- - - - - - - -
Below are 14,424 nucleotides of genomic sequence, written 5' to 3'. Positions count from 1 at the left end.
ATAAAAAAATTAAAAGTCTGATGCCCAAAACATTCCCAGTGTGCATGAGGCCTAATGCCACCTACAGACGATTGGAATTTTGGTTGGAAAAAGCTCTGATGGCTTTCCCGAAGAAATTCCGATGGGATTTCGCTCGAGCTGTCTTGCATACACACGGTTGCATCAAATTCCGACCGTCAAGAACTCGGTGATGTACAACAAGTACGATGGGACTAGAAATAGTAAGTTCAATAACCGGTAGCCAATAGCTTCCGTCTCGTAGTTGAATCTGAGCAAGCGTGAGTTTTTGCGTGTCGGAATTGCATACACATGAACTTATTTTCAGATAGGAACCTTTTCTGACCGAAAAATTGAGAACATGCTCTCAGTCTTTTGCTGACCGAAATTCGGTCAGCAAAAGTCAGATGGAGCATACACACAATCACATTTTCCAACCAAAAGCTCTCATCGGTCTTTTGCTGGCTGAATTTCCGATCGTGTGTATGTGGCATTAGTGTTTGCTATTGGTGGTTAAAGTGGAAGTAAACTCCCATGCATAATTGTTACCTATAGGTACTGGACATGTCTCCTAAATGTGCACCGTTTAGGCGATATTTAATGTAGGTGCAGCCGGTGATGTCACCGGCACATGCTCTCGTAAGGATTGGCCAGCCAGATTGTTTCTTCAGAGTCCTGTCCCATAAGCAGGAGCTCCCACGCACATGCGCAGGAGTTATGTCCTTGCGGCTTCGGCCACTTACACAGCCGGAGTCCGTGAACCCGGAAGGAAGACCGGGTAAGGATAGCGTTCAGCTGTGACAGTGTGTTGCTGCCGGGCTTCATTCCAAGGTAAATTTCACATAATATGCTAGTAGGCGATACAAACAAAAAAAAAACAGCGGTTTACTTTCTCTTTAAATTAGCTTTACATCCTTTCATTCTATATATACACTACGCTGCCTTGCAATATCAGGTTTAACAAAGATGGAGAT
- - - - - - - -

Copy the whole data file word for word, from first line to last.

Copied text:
Below are 14,424 nucleotides of genomic sequence, written 5' to 3'. Positions count from 1 at the left end.
ATAAAAAAATTAAAAGTCTGATGCCCAAAACATTCCCAGTGTGCATGAGGCCTAATGCCACCTACAGACGATTGGAATTTTGGTTGGAAAAAGCTCTGATGGCTTTCCCGAAGAAATTCCGATGGGATTTCGCTCGAGCTGTCTTGCATACACACGGTTGCATCAAATTCCGACCGTCAAGAACTCGGTGATGTACAACAAGTACGATGGGACTAGAAATAGTAAGTTCAATAACCGGTAGCCAATAGCTTCCGTCTCGTAGTTGAATCTGAGCAAGCGTGAGTTTTTGCGTGTCGGAATTGCATACACATGAACTTATTTTCAGATAGGAACCTTTTCTGACCGAAAAATTGAGAACATGCTCTCAGTCTTTTGCTGACCGAAATTCGGTCAGCAAAAGTCAGATGGAGCATACACACAATCACATTTTCCAACCAAAAGCTCTCATCGGTCTTTTGCTGGCTGAATTTCCGATCGTGTGTATGTGGCATTAGTGTTTGCTATTGGTGGTTAAAGTGGAAGTAAACTCCCATGCATAATTGTTACCTATAGGTACTGGACATGTCTCCTAAATGTGCACCGTTTAGGCGATATTTAATGTAGGTGCAGCCGGTGATGTCACCGGCACATGCTCTCGTAAGGATTGGCCAGCCAGATTGTTTCTTCAGAGTCCTGTCCCATAAGCAGGAGCTCCCACGCACATGCGCAGGAGTTATGTCCTTGCGGCTTCGGCCACTTACACAGCCGGAGTCCGTGAACCCGGAAGGAAGACCGGGTAAGGATAGCGTTCAGCTGTGACAGTGTGTTGCTGCCGGGCTTCATTCCAAGGTAAATTTCACATAATATGCTAGTAGGCGATACAAACAAAAAAAAAACAGCGGTTTACTTTCTCTTTAAATTAGCTTTACATCCTTTCATTCTATATATACACTACGCTGCCTTGCAATATCAGGTTTAACAAAGATGGAGAT